The Great Barrier Reef follows the shoreline off the northeastern coast of Australia. It stretches for 1,200 miles, most of it below the surface at high tide. Low tide reveals ridges and islands made of hard jagged stone. The whole region is a menace to shipping for most of the treacherous reef is hidden.
The great reef is called a coral reef because most of it was made by tiny corals, and corals are small sea animals. We can say then that the Great Barrier Reef was created partly by animals. However, plants had a share in the great building project also. Some of the stony material came from seaweeds. These seaweeds are crisp and brittle from stony substances they take out of the water. We call them the stony seaweeds.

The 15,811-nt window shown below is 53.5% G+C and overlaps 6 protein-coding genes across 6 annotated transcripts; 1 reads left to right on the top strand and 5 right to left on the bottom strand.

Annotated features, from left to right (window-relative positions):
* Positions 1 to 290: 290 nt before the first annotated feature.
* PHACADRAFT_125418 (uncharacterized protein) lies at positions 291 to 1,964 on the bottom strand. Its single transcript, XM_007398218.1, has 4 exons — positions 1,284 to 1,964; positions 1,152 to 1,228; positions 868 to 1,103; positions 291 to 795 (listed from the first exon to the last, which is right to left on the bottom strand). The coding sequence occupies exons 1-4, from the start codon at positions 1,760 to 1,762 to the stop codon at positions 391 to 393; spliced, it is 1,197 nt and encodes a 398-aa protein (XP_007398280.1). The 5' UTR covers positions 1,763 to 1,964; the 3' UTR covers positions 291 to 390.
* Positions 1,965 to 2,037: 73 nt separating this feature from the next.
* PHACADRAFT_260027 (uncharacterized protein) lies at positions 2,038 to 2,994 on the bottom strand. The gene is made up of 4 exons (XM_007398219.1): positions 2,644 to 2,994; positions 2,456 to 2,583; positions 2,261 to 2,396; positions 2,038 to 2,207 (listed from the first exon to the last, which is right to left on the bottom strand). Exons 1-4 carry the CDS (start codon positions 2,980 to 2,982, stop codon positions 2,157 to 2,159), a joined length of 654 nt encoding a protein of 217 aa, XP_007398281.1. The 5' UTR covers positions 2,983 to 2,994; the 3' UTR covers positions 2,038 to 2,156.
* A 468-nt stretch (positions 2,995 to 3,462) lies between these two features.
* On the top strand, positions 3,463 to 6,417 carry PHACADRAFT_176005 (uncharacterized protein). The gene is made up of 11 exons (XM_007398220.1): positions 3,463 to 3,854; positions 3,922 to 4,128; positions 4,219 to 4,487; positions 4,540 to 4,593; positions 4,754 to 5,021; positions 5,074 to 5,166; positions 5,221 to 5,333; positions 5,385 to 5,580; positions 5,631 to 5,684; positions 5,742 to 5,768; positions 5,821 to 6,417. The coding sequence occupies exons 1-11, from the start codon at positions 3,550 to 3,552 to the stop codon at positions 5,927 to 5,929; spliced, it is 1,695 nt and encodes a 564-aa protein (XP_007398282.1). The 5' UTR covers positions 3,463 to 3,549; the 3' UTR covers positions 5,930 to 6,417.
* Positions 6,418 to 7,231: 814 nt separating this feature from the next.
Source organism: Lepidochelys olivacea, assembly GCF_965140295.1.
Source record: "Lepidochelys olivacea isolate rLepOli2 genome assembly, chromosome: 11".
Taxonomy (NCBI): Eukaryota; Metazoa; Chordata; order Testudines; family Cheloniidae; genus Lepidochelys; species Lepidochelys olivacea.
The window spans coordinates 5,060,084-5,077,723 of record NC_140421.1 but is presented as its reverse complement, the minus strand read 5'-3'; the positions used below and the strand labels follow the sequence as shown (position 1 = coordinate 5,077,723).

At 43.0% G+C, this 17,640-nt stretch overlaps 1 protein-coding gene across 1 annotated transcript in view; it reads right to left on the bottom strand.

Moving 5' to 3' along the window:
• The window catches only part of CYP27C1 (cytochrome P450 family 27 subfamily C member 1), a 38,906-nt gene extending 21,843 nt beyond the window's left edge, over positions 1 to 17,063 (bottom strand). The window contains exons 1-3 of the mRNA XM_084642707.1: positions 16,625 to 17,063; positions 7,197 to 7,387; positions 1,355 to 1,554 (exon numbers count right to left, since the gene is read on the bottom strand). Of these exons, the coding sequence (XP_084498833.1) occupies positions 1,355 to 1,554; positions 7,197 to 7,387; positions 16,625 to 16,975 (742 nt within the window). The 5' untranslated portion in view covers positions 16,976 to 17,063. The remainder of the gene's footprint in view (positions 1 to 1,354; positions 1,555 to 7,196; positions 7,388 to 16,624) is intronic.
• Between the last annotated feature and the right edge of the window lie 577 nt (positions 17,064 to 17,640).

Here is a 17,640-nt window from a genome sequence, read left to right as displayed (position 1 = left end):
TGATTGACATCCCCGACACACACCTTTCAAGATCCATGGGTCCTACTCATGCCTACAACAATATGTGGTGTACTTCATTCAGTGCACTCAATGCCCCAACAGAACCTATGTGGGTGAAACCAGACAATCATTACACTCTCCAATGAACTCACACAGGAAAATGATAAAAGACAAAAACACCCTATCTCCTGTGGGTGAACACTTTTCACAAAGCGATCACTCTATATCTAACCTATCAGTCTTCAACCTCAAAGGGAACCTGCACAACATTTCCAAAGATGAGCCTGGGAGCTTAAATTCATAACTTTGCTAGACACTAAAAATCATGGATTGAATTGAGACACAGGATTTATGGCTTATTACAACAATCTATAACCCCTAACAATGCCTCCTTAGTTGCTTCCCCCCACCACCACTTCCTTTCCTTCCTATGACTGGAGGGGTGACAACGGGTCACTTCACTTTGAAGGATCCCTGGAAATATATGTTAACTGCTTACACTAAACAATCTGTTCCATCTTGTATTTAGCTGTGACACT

The corals build themselves apartment houses from stony materials found dissolved in sea water. Each coral is a small, soft bodied animal. To protect himself, he builds a stony house. And he builds his stony house on a pile of such houses built by his ancestors. In time, the coral apartment house becomes a great pile. In the warm seas where corals thrive, countless varieties of coral pile up their dwellings in one place. Stony sea weeds also thrive in these waters. Together, the plants and animals construct a building that rises from the ocean floor. The Great Barrier Reef is such a building, made by both plants and animals.